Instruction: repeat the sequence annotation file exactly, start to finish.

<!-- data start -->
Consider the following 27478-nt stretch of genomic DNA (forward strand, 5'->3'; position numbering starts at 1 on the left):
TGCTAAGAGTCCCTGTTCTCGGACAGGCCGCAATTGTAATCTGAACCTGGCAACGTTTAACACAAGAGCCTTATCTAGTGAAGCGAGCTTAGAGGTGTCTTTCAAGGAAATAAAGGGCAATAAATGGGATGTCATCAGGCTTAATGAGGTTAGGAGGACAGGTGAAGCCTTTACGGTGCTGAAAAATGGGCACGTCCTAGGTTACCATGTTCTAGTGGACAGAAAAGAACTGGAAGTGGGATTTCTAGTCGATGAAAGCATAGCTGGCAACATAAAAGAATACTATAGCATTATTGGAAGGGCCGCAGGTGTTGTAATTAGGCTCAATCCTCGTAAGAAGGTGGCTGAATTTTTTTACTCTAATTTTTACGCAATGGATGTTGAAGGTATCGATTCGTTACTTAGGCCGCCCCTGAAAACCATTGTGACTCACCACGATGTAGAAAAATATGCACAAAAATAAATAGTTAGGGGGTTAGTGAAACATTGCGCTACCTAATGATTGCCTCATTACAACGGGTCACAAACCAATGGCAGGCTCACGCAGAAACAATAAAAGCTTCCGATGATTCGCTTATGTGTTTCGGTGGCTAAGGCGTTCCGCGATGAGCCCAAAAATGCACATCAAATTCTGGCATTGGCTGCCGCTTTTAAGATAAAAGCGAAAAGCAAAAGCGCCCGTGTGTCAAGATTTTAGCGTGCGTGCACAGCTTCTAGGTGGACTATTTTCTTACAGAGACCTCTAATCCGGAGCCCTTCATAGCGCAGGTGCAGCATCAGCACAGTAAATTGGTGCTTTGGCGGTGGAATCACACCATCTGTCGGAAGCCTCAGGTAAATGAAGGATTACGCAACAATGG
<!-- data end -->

Consider the following 27478-nt stretch of genomic DNA (forward strand, 5'->3'; position numbering starts at 1 on the left):
TGCTAAGAGTCCCTGTTCTCGGACAGGCCGCAATTGTAATCTGAACCTGGCAACGTTTAACACAAGAGCCTTATCTAGTGAAGCGAGCTTAGAGGTGTCTTTCAAGGAAATAAAGGGCAATAAATGGGATGTCATCAGGCTTAATGAGGTTAGGAGGACAGGTGAAGCCTTTACGGTGCTGAAAAATGGGCACGTCCTAGGTTACCATGTTCTAGTGGACAGAAAAGAACTGGAAGTGGGATTTCTAGTCGATGAAAGCATAGCTGGCAACATAAAAGAATACTATAGCATTATTGGAAGGGCCGCAGGTGTTGTAATTAGGCTCAATCCTCGTAAGAAGGTGGCTGAATTTTTTTACTCTAATTTTTACGCAATGGATGTTGAAGGTATCGATTCGTTACTTAGGCCGCCCCTGAAAACCATTGTGACTCACCACGATGTAGAAAAATATGCACAAAAATAAATAGTTAGGGGGTTAGTGAAACATTGCGCTACCTAATGATTGCCTCATTACAACGGGTCACAAACCAATGGCAGGCTCACGCAGAAACAATAAAAGCTTCCGATGATTCGCTTATGTGTTTCGGTGGCTAAGGCGTTCCGCGATGAGCCCAAAAATGCACATCAAATTCTGGCATTGGCTGCCGCTTTTAAGATAAAAGCGAAAAGCAAAAGCGCCCGTGTGTCAAGATTTTAGCGTGCGTGCACAGCTTCTAGGTGGACTATTTTCTTACAGAGACCTCTAATCCGGAGCCCTTCATAGCGCAGGTGCAGCATCAGCACAGTAAATTGGTGCTTTGGCGGTGGAATCACACCATCTGTCGGAAGCCTCAGGTAAATGAAGGATTACGCAACAATGG